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Android tablets Reviews
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Samsung Galaxy Tab review

£499 inc VAT

Manufacturer: Samsung

Our Rating: We rate this 3.5 out of 5

The Samsung Galaxy Tab is a 7in-screen Google Android slate PC. While we've been hearing about the rush of Android tablets for some time now, the Galaxy Tab is the first high-end Android tablet to hit the market and thus the first real contender to the Apple iPad - UPDATED 4 NOV 2010

The Samsung Galaxy Tab is a 7in-screen Google Android slate PC. While we've been hearing about the rush of Android tablets for some time now, the Galaxy Tab is the first high-end Android tablet to hit the market and thus the first real contender to the Apple iPad

It’s early November 2010, and the Apple iPad has 95% market share of a category that Apple itself created – the instant-on touchscreen tablet PC.

Trailing the breakthrough are some of the biggest names in consumer electronics, hungry for a slice of the tablet pie graph. And Samsung is the first to market with its tribute to the iPad, the Samsung Galaxy Tab.

In essence, the Samsung Galaxy Tab offers the same features as the iPad – wireless internet connectivity (only with 3G as standard alongside ), a multi-touch controlled screen, and a host of apps to run on it.

But where Apple has its own iOS touch-based operating system, Samsung has taken Google’s mobile phone OS, Android. And while it’s using the very latest Android version 2.2 - codenamed Froyo; not a Tolkien reference but a name more familiar to Americans as a portmanteau of ‘frozen yogurt’ - it should be noted that even Google has not sanctioned this particular system for tablet use.

For tablet PCs, Google has Android 3 lined up, for release early next year.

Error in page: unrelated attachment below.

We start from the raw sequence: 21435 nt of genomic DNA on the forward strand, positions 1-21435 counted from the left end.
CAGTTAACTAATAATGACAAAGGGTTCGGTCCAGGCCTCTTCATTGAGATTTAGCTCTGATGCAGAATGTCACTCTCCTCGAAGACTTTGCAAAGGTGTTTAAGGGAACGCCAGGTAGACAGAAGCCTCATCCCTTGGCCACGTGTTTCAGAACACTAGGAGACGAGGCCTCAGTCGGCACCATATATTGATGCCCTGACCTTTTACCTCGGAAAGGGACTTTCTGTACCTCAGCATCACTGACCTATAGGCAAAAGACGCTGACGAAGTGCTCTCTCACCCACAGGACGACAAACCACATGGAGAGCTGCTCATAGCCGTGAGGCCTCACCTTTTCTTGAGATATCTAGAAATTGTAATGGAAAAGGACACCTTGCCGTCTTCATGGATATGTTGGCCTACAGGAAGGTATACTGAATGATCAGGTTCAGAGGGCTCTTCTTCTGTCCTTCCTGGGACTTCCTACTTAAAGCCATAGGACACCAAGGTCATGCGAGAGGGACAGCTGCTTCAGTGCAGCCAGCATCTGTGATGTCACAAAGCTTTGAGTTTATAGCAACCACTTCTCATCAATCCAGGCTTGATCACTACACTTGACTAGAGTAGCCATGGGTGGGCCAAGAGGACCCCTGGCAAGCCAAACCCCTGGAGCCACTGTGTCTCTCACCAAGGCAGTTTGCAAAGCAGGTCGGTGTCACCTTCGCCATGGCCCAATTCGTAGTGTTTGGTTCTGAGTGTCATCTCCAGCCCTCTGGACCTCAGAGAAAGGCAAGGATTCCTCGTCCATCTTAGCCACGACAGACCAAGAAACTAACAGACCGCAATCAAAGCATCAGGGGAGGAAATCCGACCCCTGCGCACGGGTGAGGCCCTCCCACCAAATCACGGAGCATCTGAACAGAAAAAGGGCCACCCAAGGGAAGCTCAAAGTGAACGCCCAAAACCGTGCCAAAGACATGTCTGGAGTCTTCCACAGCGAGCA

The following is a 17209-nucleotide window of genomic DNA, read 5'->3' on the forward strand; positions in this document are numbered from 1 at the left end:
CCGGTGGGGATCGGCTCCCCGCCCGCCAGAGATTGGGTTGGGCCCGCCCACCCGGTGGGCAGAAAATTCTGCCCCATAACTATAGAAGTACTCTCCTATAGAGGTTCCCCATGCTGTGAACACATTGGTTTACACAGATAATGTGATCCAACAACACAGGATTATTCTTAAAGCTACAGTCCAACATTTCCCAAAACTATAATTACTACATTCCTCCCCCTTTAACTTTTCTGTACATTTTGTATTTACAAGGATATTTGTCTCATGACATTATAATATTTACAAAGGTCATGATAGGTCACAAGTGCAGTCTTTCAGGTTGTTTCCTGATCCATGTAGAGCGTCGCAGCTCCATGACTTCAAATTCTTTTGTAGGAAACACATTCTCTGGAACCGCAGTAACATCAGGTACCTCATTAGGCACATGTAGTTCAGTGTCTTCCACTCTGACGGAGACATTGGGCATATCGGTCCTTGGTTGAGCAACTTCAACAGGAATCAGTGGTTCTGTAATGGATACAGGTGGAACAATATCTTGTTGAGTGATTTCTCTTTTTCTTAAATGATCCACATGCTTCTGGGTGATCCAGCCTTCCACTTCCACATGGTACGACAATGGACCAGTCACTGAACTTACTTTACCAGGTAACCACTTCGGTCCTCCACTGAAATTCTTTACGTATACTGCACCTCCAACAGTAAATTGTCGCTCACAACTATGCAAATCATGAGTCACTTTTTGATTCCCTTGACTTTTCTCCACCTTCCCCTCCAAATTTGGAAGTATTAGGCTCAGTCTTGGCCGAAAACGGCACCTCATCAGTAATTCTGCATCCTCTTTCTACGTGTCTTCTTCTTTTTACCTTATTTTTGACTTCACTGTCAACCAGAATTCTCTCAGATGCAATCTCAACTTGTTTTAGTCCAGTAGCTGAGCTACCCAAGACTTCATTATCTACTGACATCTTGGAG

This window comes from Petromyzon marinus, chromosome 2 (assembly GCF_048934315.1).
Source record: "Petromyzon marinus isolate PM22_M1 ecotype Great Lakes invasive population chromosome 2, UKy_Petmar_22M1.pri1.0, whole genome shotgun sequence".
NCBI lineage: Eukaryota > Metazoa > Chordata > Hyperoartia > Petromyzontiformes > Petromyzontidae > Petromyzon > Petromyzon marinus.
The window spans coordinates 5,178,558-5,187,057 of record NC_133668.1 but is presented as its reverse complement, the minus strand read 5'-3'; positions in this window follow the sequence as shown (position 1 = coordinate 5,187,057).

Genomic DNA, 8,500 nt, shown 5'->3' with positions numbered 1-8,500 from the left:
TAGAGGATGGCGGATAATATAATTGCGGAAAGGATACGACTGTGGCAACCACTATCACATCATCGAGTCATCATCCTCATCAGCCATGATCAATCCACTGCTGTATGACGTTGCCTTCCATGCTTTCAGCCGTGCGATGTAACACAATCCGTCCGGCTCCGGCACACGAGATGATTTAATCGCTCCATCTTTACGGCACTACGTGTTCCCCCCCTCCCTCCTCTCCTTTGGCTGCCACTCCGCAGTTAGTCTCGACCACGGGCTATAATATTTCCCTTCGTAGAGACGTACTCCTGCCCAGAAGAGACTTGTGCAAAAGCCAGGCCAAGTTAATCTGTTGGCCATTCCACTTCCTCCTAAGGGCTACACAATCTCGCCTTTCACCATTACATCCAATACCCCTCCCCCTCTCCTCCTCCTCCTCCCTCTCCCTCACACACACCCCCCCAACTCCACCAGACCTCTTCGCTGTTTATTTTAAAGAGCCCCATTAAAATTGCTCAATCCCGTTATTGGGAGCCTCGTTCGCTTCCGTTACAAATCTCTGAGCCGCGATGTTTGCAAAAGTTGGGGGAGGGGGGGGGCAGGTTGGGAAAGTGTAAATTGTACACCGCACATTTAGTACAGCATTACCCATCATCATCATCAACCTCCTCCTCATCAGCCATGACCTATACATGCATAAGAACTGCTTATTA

Samsung was obviously keen to get its tablet out into the world in time sooner rather than later. Yet instead of a half-baked handheld, in the Samsung Galaxy Tab we found a quite usable mobile PC.

As it should be, given that the Samsung Galaxy Tab's price of £499 is £70 more than the starting price of the Apple iPad. And that is has a smaller, poorer quality screen. And that the Tab is made out of plastic against the iPad’s über-smooth satin aluminium. Or that the iPad runs a lightning fast and responsive operating system against the Samsung Galaxy Tab’s jerkier Android.

So let’s first focus on the key hardware points of the Samsung Galaxy Tab. Sat alongside the iPad, the Tab could be the new iPad nano. The iPad has a 9.7in screen of 4:3 aspect ratio, with conspicuous black frame border. The Galaxy Tab has a 7in screen with similar borders but has a widescreen 16:9 ratio.

At 385g, the Samsung Galaxy Tab’s more comfortably to hold in the hand than the iPad’s 680g. In fact, at just 12cm across, it can be gripped quite easily in one hand.

Both tablets offer a similar pixel resolution: 1024x768 for iPad, and 1024x600 for Samsung Galaxy Tab. The tighter pixel pitch ought to make the latter look sharper, but to our eyes the Samsung looks a little grainer overall.

The Samsung Galaxy Tab is also the underdog in simple screen quality. Unlike Apple’s eye-poppingly bright and colourful glass IPS panel, the Tab has a duller, flat-looking plastic LCD. Off-axis viewing of the Tab is not at all great.

NEXT PAGE: The Samsung Galaxy Tab user experience >>

See also: Samsung Galaxy S review

Samsung Galaxy Tab Expert Verdict »


Samsung Galaxy Tab GT-P1000 16GB reviews verified by Reevoo

Samsung Galaxy Tab GT-P1000 16GBScores 8.6 out of 10 based on 207 reviews
7in tablet PC
7in capacitative touchscreen
Google Android 2.2
GPS receiver
Microsoft Exchange support, email
voice recorder, video/audio playback
Alarm, Calculator, Calendar, Notes, Stopwatch
802.11n, 3G, Bluetooth
phone-calling capability
rechargeable battery
  • Build Quality: We give this item 7 of 10 for build quality
  • Features: We give this item 8 of 10 for features
  • Value for Money: We give this item 6 of 10 for value for money
  • Overall: We give this item 7 of 10 overall

Samsung has set itself an nearly impossible task, to divert some attention from the highly refined Apple iPad, and has certainly succeeded. Whether coldly scanning the bare spec sheet, or after weighing up the pros and cons after spending some time actually playing with both devices, we can’t help conclude that the iPad is the more intuitive, easy to use and sense-exciting product. In the Tab’s favour, the smaller slate will slip into a handbag a little easier, and it includes better telecoms, at least for voice chatting over a GSM network.


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